Q: Did you study with Chicago poets?

A: There were a lot of local writers, I remember. Stuart Dybek was there. To be honest, it was not so local-poetry focused. But there were poets who taught — Brian Bouldrey, Christina Pugh. Oh, Christian Wiman…

Q: No longer the editor at Poetry.

A: He’s at Yale Divinity School now.

Q: Are you one of those former students who has to visit their old professors when they’re in town?

A: (Laughs) I try to see Brian, definitely. Most of the ones I was close to have moved on and some of the others, some of the greatest who were at Northwestern, their classes were too popular for me to get into.

Q: Why poetry?

A: Well, my dad was an English major, then became a geologist, so …

Q: Speaking of poetics, you sing in on your new album about feeling lonely. Arcade Fire gets big, member-wise, in concert. Is being in Arcade Fire very lonely — the way living in a city is lonely?

A: In the context of that band, I am never lonely. My brother, Win, of course, and his wife are in the band. And everyone else I have known for 15 years. As a human being, I still get lonely. I think part of doing this album was a quest for personal glory, actually. Which stemmed from getting an Oscar nomination for work that the band had really done, too. So I thought if I am going to be personally glorified, it should at least be for something I did on my own. The “Her” soundtrack had stuff I recorded on my own, yes, but the Oscars don’t nominate bands. It would have been more accurate to nominate the band. Also, with this new album, now I had time, energy and a perspective to express. Being in Arcade Fire is satisfying artistically, actually. But I had songs I wanted to get out there, and none of these songs were Arcade Fire songs — not at all.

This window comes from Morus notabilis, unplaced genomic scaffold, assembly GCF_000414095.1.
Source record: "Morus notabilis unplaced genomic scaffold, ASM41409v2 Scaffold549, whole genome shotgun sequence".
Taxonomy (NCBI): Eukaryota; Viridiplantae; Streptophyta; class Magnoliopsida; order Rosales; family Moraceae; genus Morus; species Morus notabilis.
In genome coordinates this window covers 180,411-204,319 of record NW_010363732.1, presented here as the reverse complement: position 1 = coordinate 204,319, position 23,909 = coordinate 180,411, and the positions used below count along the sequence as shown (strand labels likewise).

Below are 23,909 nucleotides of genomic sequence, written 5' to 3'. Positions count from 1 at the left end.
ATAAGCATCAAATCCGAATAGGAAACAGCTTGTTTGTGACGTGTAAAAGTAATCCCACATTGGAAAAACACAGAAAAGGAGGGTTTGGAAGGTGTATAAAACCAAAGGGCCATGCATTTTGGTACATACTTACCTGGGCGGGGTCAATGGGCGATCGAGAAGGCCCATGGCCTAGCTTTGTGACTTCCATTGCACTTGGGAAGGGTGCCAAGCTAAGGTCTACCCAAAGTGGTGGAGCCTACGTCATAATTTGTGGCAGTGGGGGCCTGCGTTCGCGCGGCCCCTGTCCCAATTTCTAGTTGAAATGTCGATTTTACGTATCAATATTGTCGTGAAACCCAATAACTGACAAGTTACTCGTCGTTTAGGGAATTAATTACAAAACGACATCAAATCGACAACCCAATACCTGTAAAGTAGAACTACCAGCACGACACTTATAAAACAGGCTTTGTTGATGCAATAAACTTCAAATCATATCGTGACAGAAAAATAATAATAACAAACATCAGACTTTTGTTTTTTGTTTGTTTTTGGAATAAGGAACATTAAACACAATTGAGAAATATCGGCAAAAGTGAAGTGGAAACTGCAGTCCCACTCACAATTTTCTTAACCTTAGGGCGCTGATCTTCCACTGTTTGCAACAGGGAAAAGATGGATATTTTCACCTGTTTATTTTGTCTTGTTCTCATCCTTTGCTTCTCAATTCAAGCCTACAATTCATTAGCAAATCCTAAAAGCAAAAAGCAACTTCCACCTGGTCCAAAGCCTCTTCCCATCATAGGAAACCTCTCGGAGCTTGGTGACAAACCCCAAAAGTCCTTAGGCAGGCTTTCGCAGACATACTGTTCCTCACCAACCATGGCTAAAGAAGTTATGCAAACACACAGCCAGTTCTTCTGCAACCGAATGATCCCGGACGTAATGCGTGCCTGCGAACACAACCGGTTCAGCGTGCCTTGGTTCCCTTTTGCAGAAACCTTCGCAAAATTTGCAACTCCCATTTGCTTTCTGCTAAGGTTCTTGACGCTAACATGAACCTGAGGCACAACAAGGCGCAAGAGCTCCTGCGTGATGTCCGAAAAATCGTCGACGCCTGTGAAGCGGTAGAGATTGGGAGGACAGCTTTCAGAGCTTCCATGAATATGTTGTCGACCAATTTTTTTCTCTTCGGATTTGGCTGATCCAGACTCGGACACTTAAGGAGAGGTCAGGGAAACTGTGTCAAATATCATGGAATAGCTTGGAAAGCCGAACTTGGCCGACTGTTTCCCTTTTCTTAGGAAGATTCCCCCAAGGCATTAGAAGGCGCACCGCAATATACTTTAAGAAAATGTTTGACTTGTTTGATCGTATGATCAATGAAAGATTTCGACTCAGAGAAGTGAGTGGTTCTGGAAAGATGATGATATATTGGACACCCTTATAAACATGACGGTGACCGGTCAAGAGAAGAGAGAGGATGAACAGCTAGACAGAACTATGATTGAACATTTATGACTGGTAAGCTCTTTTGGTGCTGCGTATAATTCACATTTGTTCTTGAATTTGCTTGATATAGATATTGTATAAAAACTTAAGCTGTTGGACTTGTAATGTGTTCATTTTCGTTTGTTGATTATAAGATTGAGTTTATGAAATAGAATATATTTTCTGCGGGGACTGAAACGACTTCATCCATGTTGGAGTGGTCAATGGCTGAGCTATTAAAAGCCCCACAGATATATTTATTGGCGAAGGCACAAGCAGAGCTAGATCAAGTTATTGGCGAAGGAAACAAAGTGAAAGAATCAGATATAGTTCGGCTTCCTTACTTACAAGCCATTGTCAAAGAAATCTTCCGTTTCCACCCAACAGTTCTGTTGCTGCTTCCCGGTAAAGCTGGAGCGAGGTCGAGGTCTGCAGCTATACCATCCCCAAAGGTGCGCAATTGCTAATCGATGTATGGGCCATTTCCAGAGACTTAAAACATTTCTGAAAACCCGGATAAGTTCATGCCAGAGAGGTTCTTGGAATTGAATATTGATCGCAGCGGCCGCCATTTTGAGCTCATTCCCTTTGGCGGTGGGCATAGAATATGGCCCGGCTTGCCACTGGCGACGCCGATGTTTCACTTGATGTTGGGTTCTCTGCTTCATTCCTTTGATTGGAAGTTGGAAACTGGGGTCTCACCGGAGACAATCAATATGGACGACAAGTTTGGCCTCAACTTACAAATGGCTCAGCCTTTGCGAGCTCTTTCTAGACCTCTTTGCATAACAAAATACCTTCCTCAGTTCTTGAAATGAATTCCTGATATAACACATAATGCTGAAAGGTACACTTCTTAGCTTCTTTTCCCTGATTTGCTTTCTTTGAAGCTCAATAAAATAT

Q: The songs on your new album also suggest someone who listens widely, genre-wise.

A: That’s true but I think most people now listen to music that way. Listening widely has become more extreme, perhaps. Probably because of technology. That’s mostly for the good. But you’re right: I’m not a “Sgt. Pepper’s” guy. I am fundamentally a “White Album” man (i.e., rangy, and less tied to a single sound).

Q: But solo albums are often experimental things. This is arguably even catchier than Arcade Fire.

A: I am conscious of this being my introduction to the world (as a solo artist), so I don’t want a lecture so much as a conversation. But it is experimental in that I want to see how people respond, so I can respond to the response. You know, the Violent Femmes, their first album is amazing, their second is all this country and hard-core Christian music, and when people asked them about it, they would say, well, all of the songs from both albums were from the same period, just released at different moments. That’s a conversation.

Q: How big is your touring band?

A: Four piece. Occasionally five.

Q: Do during Arcade Fire shows, do you ever look around the stage and think “I have no idea who half of these people are now”?

A: (Laughs). No, no, it’s great: Get sick of someone, there’s always someone else to hang out with.